European Central Bank policymakers meeting last month appeared increasingly concerned that high inflation was getting entrenched, even as the risk of a recession loomed in the bloc, the accounts of the July 21 meeting showed on Thursday.
The ECB raised interest rates by 50 basis points to zero last month. That surprised investors after the bank had guided for a smaller move, but the accounts showed policymakers felt price pressures were now big enough that the ECB had to demonstrate its determination to act.
“Inflationary pressures were judged to have intensified,” the accounts showed. “Persistently high inflation posed an increasing risk of longer-term inflation expectations becoming unanchored.”
At just below 9%, inflation in the euro zone is now more than four times the ECB’s target and could rise into double digit territory before a slow retreat that will keep the rate above the ECB’s 2% target through 2024.
“Unanchoring” is an indication that households and businesses are losing trust in the ECB’s willingness to get price growth back to target and they then start adjusting their own wage-setting behaviour, entrapping high inflation in a wage-price spiral.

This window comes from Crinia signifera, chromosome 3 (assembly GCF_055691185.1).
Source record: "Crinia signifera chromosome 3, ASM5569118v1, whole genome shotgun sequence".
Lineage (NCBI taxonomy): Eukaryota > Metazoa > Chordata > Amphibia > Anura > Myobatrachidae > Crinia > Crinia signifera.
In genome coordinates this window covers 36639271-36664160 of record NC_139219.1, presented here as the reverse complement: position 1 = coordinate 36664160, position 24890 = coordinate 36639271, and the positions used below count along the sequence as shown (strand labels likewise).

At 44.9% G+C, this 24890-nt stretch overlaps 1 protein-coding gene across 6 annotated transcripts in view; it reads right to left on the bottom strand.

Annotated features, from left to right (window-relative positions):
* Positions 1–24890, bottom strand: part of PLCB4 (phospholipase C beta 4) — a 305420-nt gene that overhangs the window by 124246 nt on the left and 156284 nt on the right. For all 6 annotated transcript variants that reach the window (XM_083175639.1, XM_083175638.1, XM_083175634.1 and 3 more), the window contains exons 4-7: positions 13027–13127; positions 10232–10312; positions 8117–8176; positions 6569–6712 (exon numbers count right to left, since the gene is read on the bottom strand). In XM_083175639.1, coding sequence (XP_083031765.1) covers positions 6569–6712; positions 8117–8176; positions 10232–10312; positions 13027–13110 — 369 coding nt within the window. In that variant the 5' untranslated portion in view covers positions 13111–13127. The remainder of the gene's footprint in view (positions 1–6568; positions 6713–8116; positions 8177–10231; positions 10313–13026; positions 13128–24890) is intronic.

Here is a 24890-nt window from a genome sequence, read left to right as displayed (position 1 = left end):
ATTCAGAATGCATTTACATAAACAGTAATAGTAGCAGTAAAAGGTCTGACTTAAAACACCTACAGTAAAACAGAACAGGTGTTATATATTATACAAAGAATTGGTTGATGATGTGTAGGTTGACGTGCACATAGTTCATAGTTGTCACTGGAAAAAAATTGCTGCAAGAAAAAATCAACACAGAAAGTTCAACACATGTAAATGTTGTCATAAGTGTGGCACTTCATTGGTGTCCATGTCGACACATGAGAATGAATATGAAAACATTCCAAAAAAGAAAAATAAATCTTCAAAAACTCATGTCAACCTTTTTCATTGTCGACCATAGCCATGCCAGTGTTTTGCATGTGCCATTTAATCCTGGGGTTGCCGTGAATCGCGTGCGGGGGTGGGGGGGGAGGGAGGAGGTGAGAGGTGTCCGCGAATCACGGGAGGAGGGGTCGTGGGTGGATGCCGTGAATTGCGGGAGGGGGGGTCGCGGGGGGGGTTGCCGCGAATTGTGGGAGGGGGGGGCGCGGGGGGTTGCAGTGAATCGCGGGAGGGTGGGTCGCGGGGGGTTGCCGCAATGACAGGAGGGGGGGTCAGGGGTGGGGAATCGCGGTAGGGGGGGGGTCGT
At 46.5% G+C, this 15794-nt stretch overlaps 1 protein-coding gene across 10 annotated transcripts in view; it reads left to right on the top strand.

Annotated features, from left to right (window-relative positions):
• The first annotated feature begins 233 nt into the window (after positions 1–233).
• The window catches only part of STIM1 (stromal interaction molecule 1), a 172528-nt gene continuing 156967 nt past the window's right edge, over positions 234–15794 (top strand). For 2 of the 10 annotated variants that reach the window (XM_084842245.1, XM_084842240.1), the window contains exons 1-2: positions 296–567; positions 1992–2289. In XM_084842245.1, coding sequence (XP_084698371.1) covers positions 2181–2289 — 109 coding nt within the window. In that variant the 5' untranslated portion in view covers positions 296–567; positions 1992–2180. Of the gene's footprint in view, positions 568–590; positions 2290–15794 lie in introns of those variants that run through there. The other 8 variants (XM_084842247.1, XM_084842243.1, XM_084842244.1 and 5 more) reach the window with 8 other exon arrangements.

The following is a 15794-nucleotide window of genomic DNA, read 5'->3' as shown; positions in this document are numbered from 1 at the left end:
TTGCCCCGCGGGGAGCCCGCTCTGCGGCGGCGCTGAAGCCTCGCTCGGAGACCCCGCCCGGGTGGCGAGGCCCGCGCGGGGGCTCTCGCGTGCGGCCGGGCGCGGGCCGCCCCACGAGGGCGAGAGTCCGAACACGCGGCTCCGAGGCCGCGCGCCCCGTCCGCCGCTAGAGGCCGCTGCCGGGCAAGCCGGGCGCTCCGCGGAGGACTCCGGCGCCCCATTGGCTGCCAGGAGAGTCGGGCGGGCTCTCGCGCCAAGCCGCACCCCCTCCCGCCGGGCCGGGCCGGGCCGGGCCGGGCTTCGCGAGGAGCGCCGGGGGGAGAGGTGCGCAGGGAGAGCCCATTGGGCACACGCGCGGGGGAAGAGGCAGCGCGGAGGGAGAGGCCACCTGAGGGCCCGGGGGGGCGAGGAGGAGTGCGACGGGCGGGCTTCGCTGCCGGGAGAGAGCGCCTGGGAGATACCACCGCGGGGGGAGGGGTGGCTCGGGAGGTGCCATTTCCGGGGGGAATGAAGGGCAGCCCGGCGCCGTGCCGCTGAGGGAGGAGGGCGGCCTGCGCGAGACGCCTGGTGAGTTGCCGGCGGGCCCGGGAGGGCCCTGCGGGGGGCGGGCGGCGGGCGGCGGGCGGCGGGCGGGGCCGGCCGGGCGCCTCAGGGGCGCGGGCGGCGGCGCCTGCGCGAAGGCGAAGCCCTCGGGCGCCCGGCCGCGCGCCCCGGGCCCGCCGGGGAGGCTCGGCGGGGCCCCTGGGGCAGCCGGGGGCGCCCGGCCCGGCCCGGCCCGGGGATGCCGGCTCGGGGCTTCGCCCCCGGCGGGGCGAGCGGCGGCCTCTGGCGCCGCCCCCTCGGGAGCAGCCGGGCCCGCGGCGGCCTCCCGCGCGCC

“Continued anchoring of inflation expectations was dependent on the Governing Council acting decisively on the worsening inflation outlook,” the accounts said.
The ECB is expected to lift rates by another 50 basis points next month, even as the risk of a recession is rising, as inflation is now nearing double digit territory and looming gas shortages could push prices even higher.
Still, policymakers highlighted that the big July move, supported by a “very large” majority rather than the frequent unanimity seen in policy decisions, was frontloading and should not be seen as heralding a more aggressive interest rate path.
“A decision to raise interest rates by 50 basis points at the present meeting should be regarded as frontloading … rather than indicating a change in the rate to be expected as the end-point of the normalisation cycle,” the accounts showed.
The accounts also indicated that policymakers were keenly aware that the risk of a recession in the euro zone was rising but felt governments could provide better support.
“Monetary policy was not able to provide effective support when the economy was hit by a series of supply shocks,” the ECB said.